AURORA | Tuesday marks two years since Aurora first responders detained, restrained and sedated Elijah McClain as he was walking along the 1900 block of Billings Street, but how much the 23-year-old massage therapist could further alter the zeitgeist remains undetermined as a slew of investigations borne out of his death still linger.
Through her attorney, McClain’s mother, Sheneen, said she plans to spend the second anniversary of her son’s death with her family, celebrating his life and mourning his demise. Last year, Sheneen McClain called for the cancellation of a planned demonstration commemorating one year since Elijah’s death, after thousands of people vowed to participate on Facebook.
Candice Bailey, a member of Aurora’s police-community task force who helped organize an event honoring Elijah McClain’s life in Denver last year, said last week there are no plans for organized gatherings in 2021.
McClain’s death spawned international protests across the metroplex last summer — resulting in dozens of felony charges against organizers that were later dismissed — after the death of George Floyd in Minneapolis brought new attention to his interaction with Aurora police and fire officials the evening of Aug. 24, 2019. A passerby described McClain as “sketchy” to first responders, prompting them to place the unarmed man in a now-banned control hold and sedate him with ketamine.
His heart stopped a short time later, and was pronounced brain dead on Aug. 27, 2019. He was taken off life support three days later.
While no criminal charges have been filed against any of the officers or paramedics who interacted with McClain, attorneys representing McClain’s parents and estate have sued the city and several first responders in federal court.
The case remains pending though the parties engaged in mediation earlier this summer, records show.
Qusair Mohamedbhai, who is representing Sheneen McClain in the suit, said the parties remain in contact and a resolution could be announced “in the not too distant future.”
In January, the federal magistrate overseeing the case urged the parties to move toward resolution when considering requests that could have added years to the proceedings.
“The City of Aurora shouldn’t be under a cloud for two years,” Magistrate judge N. Reid Neureiter said at a Jan. 6 hearing, according to court transcripts. “ … Justice shouldn’t take that long, especially when you’ve got allegations as serious as the ones here involving a dead young man, who apparently, based on everything I’ve read in the complaint and the answers … nobody’s saying that he did anything wrong. And so the public is entitled to some answers here.”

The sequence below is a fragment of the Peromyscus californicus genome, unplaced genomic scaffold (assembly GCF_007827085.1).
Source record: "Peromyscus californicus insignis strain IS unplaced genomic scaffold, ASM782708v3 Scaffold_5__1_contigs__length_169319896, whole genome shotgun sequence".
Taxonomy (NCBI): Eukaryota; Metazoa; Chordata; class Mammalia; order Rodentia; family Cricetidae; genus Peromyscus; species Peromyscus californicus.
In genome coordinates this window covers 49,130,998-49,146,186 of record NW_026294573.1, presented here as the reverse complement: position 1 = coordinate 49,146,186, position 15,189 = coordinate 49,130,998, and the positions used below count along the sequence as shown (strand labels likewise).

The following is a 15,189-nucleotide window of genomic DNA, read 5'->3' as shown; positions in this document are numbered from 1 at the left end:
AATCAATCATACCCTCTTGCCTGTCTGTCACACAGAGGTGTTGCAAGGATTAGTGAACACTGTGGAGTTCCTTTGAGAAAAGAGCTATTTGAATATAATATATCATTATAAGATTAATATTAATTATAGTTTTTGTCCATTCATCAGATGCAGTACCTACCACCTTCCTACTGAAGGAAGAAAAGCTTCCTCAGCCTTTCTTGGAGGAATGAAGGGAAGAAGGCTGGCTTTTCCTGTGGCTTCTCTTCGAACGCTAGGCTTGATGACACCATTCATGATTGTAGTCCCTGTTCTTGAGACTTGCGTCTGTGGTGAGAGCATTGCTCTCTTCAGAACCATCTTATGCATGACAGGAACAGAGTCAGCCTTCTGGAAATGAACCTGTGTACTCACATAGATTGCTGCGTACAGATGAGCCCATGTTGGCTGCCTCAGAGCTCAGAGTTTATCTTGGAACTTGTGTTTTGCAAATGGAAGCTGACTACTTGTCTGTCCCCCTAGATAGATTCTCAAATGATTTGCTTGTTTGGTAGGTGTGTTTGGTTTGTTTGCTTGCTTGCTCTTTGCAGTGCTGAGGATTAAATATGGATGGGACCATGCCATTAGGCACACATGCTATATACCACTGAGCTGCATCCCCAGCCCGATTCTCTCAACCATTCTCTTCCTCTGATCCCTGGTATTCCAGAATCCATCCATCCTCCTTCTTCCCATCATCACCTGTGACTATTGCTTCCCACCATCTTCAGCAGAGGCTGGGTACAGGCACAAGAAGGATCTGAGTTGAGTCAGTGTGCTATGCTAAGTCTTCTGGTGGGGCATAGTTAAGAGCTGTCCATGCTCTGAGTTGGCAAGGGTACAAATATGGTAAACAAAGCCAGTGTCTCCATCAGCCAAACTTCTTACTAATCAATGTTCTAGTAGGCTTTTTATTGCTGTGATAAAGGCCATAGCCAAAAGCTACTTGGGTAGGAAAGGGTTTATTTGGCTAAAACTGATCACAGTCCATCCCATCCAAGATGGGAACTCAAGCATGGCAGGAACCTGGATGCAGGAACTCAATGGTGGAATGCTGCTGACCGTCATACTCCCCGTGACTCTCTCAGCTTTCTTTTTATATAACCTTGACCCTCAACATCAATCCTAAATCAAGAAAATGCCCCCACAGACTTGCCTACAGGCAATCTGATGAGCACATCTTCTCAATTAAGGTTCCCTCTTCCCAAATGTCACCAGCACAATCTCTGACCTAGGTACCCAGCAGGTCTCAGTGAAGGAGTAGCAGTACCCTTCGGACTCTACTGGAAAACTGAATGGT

Attorneys for the city have said the case has resulted in some 150,000 pages of discovery, likely making it the most extensive in Aurora history.
A bevy of separate investigations related to McClain’s death ordered by federal and state officials remain pending, including probes by the Department of Justice, the state attorney general and the state health department.
In February, a panel of consultants hired by the city to evaluate the circumstances that led up to McClain’s death concluded that police and firefighters did not have the authority nor justification to stop, hold, arrest, subdue, choke or medicate McClain.
Another city-commissioned report into the Aurora Police Department as a whole recently suggested the city should overhaul how officers use force, diversify the department’s ranks and retool how personnel are disciplined for breaking the rules, among a slew of additional changes.
The roughly 160-page report that cost the city more than $350,000 runs through more than 47 recommendations for the beleaguered department.
City management and police brass have already started implementing some of the suggestions, including the creation of a force investigation unit, bans on certain maneuvers used on McClain and the recent addition of a police auditor and the promise of a new monitor position to oversee the department. A citizen-led task force has also met for more than a year to issue additional guidelines for the department, a process that culminated in a series of recommendations issued earlier this spring. When those suggestions could be adopted remains undetermined, according to task force members.
In January, Attorney General Phil Weiser sent the case to the state grand jury, raising the specter of criminal charges against the officers and paramedics who interacted with McClain. The grand jury’s probe remains pending, and Weiser’s office has repeatedly declined to provide details on when they could return a decision.
Weiser’s office also opened a “patterns and practices” investigation into the Aurora police department, the results of which have yet to be released.
“Ms. McClain is satisfied with the progress, and continues to encourage Phil Weiser to complete the investigation in a timely manner,” Mohamedbhai wrote in an emaill. “ … Sheneen continues to call for substantial murder charges to be brought against all those involved in Elijah’s death.”